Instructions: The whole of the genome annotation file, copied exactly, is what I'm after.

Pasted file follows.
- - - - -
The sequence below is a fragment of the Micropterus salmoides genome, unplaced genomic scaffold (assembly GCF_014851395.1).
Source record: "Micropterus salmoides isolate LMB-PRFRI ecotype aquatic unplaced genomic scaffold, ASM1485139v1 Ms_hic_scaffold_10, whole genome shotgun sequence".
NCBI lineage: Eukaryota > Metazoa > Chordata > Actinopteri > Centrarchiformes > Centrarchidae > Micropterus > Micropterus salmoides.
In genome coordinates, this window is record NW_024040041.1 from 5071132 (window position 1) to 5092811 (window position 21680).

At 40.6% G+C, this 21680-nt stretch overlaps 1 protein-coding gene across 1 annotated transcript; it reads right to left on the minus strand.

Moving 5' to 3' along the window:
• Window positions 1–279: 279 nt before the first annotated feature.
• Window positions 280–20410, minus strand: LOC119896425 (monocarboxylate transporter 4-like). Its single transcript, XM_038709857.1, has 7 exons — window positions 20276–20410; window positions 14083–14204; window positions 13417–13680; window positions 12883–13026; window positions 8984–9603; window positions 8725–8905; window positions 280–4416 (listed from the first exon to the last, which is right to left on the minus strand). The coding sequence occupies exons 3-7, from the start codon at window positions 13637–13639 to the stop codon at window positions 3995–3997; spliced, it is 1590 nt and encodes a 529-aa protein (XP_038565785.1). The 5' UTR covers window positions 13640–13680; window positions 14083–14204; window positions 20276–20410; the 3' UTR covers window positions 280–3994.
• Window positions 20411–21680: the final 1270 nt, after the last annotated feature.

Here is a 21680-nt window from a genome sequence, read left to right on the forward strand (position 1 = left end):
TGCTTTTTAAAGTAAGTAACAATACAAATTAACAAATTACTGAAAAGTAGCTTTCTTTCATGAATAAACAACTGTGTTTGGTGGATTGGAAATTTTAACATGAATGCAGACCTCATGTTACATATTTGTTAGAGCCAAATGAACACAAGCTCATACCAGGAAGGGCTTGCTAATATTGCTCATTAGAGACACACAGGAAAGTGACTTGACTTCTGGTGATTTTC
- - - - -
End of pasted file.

The sequence below is a fragment of the Micropterus salmoides genome, unplaced genomic scaffold (assembly GCF_014851395.1).
Source record: "Micropterus salmoides isolate LMB-PRFRI ecotype aquatic unplaced genomic scaffold, ASM1485139v1 Ms_hic_scaffold_10, whole genome shotgun sequence".
NCBI lineage: Eukaryota > Metazoa > Chordata > Actinopteri > Centrarchiformes > Centrarchidae > Micropterus > Micropterus salmoides.
In genome coordinates, this window is record NW_024040041.1 from 5071132 (window position 1) to 5092811 (window position 21680).

At 40.6% G+C, this 21680-nt stretch overlaps 1 protein-coding gene across 1 annotated transcript; it reads right to left on the minus strand.

Moving 5' to 3' along the window:
• Window positions 1–279: 279 nt before the first annotated feature.
• Window positions 280–20410, minus strand: LOC119896425 (monocarboxylate transporter 4-like). Its single transcript, XM_038709857.1, has 7 exons — window positions 20276–20410; window positions 14083–14204; window positions 13417–13680; window positions 12883–13026; window positions 8984–9603; window positions 8725–8905; window positions 280–4416 (listed from the first exon to the last, which is right to left on the minus strand). The coding sequence occupies exons 3-7, from the start codon at window positions 13637–13639 to the stop codon at window positions 3995–3997; spliced, it is 1590 nt and encodes a 529-aa protein (XP_038565785.1). The 5' UTR covers window positions 13640–13680; window positions 14083–14204; window positions 20276–20410; the 3' UTR covers window positions 280–3994.
• Window positions 20411–21680: the final 1270 nt, after the last annotated feature.

Here is a 21680-nt window from a genome sequence, read left to right on the forward strand (position 1 = left end):
TGCTTTTTAAAGTAAGTAACAATACAAATTAACAAATTACTGAAAAGTAGCTTTCTTTCATGAATAAACAACTGTGTTTGGTGGATTGGAAATTTTAACATGAATGCAGACCTCATGTTACATATTTGTTAGAGCCAAATGAACACAAGCTCATACCAGGAAGGGCTTGCTAATATTGCTCATTAGAGACACACAGGAAAGTGACTTGACTTCTGGTGATTTTC